Contemporary Israeli Voices, 2019 Features Two Outstanding Female Writers: Shalev and Rabinyan

In the fall, the Center for Jewish Studies hosted Dorit Rabinyan and Zeruya Shalev as part of the series Contemporary Israeli Voices. Dorit Rabinyan delivered a talk about her recent book All the Rivers, a love story between an Israeli woman and a Palestinian man, which was banned by Israel’s Ministry of Education from being taught at high schools. Zeruya Shalev delved into the return of pain and the haunting of the past in her recent novel Pain. Both writers met Hebrew classes and answered the students’ questions in Hebrew. A book sale and reception followed each presentation. Students in Jewish Studies and Hebrew Studies wrote papers reflecting on those presentations. We look forward to hosting those accomplished writers again in the future. The series Contemporary Israeli Voices was initiated and organized by Dalit Katz the Director for the Center for Jewish Studies and is sponsored by the Center for Jewish studies.


Dalit Katz served as a juror at the Lighthouse International Film Festival

Dalit Katz, Director of the Center for Jewish Studies,  served as a juror in the documentary category at the Lighthouse International Film Festival at Long Beach Island in New Jersey. The opening night film was the feature film Skin, directed by the Israeli film maker Guy Nativ who won the Oscar for a short by the same title. After the screening Guy Nativ conducted a Q/A session with the audience. The film festival’s executive director this year is Amir Bogen, the Scholar in Residence at the Center for Jewish Studies in spring 2019.

Professor Kleinberg received Distinguished Professorship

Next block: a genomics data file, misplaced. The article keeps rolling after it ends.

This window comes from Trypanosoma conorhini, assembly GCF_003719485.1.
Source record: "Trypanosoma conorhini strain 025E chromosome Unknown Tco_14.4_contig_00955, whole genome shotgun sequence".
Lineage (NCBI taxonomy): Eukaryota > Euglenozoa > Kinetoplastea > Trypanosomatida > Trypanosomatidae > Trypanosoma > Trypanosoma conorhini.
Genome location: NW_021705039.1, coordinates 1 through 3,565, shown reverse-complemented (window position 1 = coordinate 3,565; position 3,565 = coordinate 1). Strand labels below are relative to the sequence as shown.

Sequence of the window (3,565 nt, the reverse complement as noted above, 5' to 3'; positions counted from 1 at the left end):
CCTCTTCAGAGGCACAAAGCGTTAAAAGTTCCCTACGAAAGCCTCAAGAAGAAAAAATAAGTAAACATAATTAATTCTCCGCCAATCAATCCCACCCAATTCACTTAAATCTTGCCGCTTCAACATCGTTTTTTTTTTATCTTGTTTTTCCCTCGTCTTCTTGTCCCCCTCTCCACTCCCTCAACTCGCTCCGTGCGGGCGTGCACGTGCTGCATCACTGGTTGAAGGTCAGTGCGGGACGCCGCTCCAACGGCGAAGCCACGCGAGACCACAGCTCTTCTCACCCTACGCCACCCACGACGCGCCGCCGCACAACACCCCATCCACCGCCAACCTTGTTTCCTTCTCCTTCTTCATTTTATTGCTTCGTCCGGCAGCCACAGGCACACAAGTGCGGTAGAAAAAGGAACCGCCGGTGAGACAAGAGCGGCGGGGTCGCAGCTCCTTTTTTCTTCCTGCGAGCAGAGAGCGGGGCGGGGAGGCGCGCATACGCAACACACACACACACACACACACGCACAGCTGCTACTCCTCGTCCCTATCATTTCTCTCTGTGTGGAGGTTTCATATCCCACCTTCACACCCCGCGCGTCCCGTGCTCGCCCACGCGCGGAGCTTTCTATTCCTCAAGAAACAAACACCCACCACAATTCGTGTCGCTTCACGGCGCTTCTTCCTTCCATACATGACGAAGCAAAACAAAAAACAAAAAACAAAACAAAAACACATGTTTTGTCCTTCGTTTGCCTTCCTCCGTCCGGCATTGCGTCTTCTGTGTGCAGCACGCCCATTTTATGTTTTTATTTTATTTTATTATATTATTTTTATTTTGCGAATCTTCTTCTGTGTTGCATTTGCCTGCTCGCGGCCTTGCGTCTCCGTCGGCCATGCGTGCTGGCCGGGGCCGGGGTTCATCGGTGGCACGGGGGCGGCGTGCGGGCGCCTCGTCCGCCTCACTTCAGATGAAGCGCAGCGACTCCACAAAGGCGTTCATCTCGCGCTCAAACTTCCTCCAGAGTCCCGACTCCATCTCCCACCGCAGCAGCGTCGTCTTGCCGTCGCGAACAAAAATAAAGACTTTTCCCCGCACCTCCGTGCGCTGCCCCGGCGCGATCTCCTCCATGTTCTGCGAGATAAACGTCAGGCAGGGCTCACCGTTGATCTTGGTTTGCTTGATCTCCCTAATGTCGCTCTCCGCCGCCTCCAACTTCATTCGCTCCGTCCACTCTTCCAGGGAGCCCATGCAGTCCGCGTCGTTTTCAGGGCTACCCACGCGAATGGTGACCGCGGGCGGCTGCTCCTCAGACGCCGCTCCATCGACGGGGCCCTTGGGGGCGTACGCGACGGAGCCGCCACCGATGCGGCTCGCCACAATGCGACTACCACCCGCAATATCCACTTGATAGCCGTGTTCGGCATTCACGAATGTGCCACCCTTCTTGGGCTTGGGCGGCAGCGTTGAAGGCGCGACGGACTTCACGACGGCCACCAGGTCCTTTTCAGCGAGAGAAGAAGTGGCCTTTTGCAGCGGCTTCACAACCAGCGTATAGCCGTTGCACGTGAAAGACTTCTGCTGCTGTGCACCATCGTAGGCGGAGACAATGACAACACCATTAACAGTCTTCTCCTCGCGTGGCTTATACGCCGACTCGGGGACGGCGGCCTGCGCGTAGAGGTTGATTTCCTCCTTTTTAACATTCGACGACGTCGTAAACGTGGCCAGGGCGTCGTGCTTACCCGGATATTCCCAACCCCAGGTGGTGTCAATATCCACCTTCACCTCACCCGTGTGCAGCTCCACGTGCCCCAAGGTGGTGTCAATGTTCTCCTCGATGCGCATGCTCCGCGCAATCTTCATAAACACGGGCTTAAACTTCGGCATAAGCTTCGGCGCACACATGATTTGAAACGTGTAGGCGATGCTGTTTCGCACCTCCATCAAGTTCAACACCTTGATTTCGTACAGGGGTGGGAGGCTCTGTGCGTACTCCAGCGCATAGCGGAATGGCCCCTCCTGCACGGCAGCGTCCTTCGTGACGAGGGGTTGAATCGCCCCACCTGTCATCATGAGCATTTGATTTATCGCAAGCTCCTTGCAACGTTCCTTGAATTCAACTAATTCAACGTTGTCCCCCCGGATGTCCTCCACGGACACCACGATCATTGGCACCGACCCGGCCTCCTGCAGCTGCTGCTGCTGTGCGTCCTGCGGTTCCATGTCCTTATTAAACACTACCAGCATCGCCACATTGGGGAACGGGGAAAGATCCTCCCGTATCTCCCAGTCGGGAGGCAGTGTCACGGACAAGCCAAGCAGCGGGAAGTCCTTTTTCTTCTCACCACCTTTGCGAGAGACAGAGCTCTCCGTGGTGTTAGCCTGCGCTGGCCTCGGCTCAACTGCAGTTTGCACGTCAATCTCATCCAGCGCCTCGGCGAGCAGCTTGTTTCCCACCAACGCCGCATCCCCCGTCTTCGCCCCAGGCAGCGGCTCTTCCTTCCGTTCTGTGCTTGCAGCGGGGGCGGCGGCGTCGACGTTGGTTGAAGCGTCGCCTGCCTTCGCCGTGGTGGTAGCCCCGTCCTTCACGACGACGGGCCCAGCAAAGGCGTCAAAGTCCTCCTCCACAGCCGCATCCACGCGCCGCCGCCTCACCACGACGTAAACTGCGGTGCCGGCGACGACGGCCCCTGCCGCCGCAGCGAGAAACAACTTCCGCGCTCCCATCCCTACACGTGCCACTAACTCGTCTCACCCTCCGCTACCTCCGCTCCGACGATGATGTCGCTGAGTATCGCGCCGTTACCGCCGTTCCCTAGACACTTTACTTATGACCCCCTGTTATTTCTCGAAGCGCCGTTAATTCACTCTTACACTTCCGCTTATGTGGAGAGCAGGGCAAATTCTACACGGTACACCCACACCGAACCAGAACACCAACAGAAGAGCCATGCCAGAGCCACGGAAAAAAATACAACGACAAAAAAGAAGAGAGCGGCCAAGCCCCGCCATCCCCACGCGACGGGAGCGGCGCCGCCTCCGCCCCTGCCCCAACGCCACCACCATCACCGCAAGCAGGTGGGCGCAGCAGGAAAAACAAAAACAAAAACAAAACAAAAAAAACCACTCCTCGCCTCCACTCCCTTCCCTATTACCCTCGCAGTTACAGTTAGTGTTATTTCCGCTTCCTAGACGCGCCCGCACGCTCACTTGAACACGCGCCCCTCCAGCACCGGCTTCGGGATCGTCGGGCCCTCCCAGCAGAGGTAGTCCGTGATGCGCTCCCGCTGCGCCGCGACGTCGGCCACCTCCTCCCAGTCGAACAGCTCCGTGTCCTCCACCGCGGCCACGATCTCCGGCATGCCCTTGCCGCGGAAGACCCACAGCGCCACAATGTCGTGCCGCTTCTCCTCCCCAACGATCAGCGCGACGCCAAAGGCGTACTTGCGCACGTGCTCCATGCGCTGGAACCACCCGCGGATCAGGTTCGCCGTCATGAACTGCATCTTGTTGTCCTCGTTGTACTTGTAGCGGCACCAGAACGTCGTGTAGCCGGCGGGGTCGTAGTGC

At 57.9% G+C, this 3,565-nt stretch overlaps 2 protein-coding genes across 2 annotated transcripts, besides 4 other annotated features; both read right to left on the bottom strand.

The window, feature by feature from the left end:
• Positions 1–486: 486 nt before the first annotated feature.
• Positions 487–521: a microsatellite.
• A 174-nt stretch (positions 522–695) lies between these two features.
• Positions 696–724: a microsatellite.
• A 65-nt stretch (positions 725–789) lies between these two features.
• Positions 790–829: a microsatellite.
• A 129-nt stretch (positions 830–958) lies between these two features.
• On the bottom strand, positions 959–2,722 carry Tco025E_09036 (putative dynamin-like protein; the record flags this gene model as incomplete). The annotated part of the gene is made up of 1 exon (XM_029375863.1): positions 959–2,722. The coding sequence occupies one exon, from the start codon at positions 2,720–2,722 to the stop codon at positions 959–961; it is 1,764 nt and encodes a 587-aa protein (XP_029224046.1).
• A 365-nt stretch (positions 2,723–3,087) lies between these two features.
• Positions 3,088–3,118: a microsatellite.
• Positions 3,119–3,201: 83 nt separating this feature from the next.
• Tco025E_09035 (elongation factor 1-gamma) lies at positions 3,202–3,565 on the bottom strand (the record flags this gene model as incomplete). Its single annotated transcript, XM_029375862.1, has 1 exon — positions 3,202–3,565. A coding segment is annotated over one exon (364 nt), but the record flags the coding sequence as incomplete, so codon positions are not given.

Ethan Kleinberg, Professor of History and Professor of Letters, received the Class of 1958 Distinguished Professorship, established in 2008.

Ethan Kleinberg joined the Department of History and the College of Letters in 2001 after completing his B.A. at University of California, Berkeley, a Fulbright scholarship in France, and his M.A. and Ph.D. at University of California, Los Angeles. His research interests include European intellectual history, critical theory, educational structures, and the philosophy of history. Kleinberg has published three books, most recently Haunting History: For a Deconstructive Approach to the Past (Stanford University Press, 2017). In 2018, he was Professeur Invité at Université Bordeaux Montaigne, and in Summer 2020 he will be the Reinhart Koselleck Guest Professor at Bielefeld University’s Zentrum für Theorien in der historischen Forschung.

Prof. Feller’s new course incorporates Radio Discussion in the Diaspora

The Center for Jewish Studies continues to offer new and innovative courses. Last spring, Yaniv Feller, Assistant Professor of Religion and the Jeremy Zwelling Assistant Professor of Jewish Studies, taught a new student-centered course in which students produced radio discussions podcasts  about Religion in the Diaspora. Check out the post below, written by Noa Street-Sachs

Beyond the Classroom: Student-led Radio Discussions on Religion in the Diaspora